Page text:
The Scuttling of the German Fleet: 2019 Summer Exhibition at the Orkney Museum. Panel 3, Part 4 HMS Vega
When the 1st Battle Squadron left to carry out exercises on the morning of the 21st June 1919, there were only a few ships left in Scapa Flow to guard the German ships. The German ships only had enough coal to keep steam pressure up in order to run generators to provide electricity for the ship. There was not enough steam for the ships to sail, so they were considered safe. The ships left behind were the depot ship Sandhurst and the former battleship Victorious, which had been stripped out and was used as a workshop. The force that guarded the German ships consisted of three destroyers, HMS Walpole, HMS Westcott and HMS Vega. The Vega and Walpole were undergoing repairs at the depot ship, while the Westcott was refuelling at Lyness. There were also several smaller vessels, mostly armed trawlers.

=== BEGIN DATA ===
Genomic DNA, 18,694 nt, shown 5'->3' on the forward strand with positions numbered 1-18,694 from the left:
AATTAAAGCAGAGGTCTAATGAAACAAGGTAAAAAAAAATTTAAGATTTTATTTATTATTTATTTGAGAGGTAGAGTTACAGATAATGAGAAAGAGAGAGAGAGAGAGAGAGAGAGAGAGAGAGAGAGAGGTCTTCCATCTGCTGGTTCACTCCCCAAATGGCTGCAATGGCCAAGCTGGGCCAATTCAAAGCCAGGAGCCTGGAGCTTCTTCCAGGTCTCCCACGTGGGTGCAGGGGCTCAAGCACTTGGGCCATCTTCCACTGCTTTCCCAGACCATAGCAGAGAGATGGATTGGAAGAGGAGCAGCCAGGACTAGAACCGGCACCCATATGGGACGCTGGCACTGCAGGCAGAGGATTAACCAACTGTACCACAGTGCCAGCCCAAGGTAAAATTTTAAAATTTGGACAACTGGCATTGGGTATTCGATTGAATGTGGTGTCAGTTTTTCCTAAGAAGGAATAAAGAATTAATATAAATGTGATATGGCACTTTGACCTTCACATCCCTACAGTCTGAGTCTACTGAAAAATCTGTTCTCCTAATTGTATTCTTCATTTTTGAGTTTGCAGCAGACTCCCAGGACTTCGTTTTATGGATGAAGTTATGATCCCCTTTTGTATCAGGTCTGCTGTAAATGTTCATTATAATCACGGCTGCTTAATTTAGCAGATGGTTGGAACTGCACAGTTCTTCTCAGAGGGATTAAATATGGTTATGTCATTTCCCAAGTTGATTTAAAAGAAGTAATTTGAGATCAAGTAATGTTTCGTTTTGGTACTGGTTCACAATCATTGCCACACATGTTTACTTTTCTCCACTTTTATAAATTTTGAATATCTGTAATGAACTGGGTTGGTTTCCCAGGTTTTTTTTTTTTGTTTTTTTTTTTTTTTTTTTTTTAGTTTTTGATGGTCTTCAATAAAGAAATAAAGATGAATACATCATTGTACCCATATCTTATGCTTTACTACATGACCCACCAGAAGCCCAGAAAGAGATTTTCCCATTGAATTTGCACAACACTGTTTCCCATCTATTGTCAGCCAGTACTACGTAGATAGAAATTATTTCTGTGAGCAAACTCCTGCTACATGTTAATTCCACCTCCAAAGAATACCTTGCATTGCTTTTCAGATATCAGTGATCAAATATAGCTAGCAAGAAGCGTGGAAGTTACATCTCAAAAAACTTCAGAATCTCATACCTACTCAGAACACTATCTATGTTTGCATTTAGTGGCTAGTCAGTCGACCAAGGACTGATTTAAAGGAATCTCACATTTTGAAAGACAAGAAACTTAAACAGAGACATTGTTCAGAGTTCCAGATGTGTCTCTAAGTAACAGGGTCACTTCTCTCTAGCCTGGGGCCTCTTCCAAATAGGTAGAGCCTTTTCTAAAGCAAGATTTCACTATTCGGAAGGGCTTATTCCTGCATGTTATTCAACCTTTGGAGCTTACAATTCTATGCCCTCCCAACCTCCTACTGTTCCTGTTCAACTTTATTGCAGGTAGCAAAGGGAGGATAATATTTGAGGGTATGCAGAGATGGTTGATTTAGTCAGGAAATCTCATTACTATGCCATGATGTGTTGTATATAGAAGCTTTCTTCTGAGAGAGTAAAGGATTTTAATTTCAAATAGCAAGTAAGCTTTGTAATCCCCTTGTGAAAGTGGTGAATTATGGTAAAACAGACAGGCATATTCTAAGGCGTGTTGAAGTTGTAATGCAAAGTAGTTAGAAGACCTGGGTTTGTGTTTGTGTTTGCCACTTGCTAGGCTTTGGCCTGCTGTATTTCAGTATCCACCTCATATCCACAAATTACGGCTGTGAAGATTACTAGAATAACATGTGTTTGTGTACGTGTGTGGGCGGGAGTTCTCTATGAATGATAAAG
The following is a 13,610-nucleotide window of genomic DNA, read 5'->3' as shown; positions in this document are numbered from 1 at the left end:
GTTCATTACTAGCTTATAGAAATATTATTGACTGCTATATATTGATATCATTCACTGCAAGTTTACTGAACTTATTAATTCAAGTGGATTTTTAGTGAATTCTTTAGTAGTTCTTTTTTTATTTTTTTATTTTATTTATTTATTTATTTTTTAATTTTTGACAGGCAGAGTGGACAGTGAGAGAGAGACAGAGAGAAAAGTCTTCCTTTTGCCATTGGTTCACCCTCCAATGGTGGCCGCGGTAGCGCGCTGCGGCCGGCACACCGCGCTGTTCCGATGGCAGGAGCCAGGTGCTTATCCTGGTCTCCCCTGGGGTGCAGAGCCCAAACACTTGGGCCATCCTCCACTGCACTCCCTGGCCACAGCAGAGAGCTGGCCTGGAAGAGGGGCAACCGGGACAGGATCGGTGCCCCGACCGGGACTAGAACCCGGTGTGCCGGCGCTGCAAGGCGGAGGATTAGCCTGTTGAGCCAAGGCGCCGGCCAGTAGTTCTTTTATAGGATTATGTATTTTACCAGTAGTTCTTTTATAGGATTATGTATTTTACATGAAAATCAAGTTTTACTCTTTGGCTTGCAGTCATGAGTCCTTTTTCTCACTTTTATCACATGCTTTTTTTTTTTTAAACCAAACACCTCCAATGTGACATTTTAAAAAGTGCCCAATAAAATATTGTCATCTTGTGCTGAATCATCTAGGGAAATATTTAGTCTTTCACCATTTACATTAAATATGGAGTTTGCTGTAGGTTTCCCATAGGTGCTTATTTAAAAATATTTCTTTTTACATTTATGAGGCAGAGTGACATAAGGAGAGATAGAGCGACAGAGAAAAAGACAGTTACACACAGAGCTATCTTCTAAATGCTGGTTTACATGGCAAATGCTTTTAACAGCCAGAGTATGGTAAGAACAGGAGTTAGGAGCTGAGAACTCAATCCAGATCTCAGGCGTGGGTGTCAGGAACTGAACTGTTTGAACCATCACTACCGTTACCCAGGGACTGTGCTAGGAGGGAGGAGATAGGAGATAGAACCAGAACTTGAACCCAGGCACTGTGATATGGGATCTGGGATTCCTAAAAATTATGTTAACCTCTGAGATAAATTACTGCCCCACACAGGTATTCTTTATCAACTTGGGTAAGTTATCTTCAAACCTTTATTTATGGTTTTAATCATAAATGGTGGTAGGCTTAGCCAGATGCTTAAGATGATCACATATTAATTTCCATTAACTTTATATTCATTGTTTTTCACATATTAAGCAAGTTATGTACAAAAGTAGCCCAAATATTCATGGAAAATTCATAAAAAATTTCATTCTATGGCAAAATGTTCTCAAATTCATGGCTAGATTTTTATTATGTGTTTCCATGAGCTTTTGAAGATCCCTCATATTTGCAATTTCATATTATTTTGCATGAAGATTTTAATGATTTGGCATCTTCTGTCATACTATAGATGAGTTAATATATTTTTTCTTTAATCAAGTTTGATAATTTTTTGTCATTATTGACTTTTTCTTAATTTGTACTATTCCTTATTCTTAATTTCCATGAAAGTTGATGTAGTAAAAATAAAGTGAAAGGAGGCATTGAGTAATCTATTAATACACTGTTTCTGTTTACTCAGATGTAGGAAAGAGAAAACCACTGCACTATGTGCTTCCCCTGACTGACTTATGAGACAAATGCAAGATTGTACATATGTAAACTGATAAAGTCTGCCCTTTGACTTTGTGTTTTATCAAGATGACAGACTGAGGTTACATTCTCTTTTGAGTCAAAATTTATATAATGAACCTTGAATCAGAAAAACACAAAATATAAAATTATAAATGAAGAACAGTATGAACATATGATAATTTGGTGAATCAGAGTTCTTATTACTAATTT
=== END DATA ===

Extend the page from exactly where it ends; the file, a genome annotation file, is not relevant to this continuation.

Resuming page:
When news of the scuttling reached the Royal Naval destroyers, the ones under repair immediately raised steam to sail. HMS Westcott tried to use her guns to break anchor chains and beach German ships. When HMS Vega was able to sail, it rushed towards the German destroyers, anchored in Gutter sound between Fara and Hoy. On reaching them there seems to have been either a problem with the engine or communication between the captain and the engine room, but as a photograph taken at the time shows, HMS Vega rammed into the much smaller German torpedo-boat/destroyer. Maybe it was an attempt to push the German vessel ashore – it must be remembered that many of these small ships were not manned at the time.